Last year I rang in the New Year overlooking the twinkling lights of Paris before heading to Spain to photograph a chilly Marbella on the Costa del Sol and then venturing to South Africa to shoot a feature story for National Geographic Traveler. February found me teaching photography in the Galápagos Islands for National Geographic Expeditions.

Fast forward to a summer spent teaching on ships on the Equator and in the Arctic Cirle and to my first workshop co-teaching with Jennifer Davidson in Austin, Texas. After returning home for the fall I put on my photo editing hat and got to work on multiple projects for National Geographic (did you see the Adelaide and Best of the World feature stories in the Dec 2015/Jan 2016 issue of National Geographic Traveler?). After Thanksgiving I headed south again to take part in the first Epic Photo Expedition in the Galápagos.

As the adage goes, pictures tell a thousand words, so I’ll let these images help tell the story of my most memorable experiences of 2015.

On Assignment: Durban Days

Scene on the Durban waterfront.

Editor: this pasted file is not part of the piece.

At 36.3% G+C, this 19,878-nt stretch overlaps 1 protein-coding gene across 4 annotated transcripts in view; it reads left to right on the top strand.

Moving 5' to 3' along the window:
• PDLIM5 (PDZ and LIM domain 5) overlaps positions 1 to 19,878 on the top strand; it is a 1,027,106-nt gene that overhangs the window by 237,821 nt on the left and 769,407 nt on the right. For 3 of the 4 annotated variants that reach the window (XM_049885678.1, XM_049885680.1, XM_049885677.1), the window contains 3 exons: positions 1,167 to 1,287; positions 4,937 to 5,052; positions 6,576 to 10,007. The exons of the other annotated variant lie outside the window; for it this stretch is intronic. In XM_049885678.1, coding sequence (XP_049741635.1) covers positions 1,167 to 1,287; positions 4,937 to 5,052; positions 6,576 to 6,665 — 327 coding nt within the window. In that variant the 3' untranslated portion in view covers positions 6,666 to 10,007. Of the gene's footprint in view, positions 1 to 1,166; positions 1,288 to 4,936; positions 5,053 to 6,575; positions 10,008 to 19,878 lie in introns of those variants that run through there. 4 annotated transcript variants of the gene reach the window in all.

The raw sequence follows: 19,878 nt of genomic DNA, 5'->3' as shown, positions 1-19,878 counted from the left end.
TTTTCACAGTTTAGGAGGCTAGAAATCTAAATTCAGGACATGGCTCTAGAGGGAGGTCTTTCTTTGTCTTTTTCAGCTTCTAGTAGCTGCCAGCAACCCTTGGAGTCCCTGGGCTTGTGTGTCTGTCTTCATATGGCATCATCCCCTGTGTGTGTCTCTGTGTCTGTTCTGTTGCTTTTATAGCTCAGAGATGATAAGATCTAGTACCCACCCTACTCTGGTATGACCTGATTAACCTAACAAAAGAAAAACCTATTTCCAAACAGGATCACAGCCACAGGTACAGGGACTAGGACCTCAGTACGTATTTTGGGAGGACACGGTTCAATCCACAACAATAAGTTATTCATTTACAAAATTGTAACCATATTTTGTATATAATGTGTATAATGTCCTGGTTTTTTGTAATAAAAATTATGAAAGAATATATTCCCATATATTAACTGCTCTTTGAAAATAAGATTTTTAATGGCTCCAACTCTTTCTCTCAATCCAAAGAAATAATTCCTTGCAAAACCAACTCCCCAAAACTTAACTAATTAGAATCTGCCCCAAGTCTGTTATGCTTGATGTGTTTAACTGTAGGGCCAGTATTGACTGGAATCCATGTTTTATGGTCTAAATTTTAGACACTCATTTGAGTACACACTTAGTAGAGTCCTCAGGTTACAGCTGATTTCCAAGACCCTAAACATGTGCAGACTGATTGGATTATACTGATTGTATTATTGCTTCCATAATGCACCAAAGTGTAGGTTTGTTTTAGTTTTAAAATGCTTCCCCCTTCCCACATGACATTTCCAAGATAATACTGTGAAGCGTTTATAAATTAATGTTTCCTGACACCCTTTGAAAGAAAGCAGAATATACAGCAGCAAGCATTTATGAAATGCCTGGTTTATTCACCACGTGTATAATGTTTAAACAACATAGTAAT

I fell in love with South Africa in 2013 and was delighted to be asked by National Geographic Traveler to head back to photograph Durban and the Kwa-Zulu Natal region for the May 2015 issue. I went on safari in a UNESCO World Heritage site, hiked into the jaw-dropping Drakensburg Mountains on the border with Lesotho, and explored the urban landscape of Durban. I ate plenty of curry and spent as much time as I could on the waterfront documenting the everyday lives of Durbanites. The photos from this assignment were also displayed in a gallery show in Durban during the INDABA travel show.

Most Obscure Destination: Jan Mayen

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I had never heard of Jan Mayen until the day before setting foot on the island while traveling as a photo expert on the National Geographic Explorer. Located at 70°59′N 8°32′W in the middle of the Arctic Ocean, we had the opportunity to explore this Norwegian island on a rare sunny afternoon. We walked on a moonlike landscape and admired the “shy” glacier-covered Beerenberg Volcano as it would occasionally emerge from its cloud cover.

Second Most Obscure Destination: Juan Fernández Archipelago

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Located 416 miles off of the coast of Chile is a land that inspired the novel Robinson Crusoe, the Juan Fernández Archipelago. While working on the National Geographic Explorer as a photo expert on a voyage exploring Peru and Chile, I was able to go on shore on Robinson Crusoe Island and even hike high into the foothills of this verdant, charming, and almost forgotten isle.

Most Exhilarating Experience: An Erupting Volcano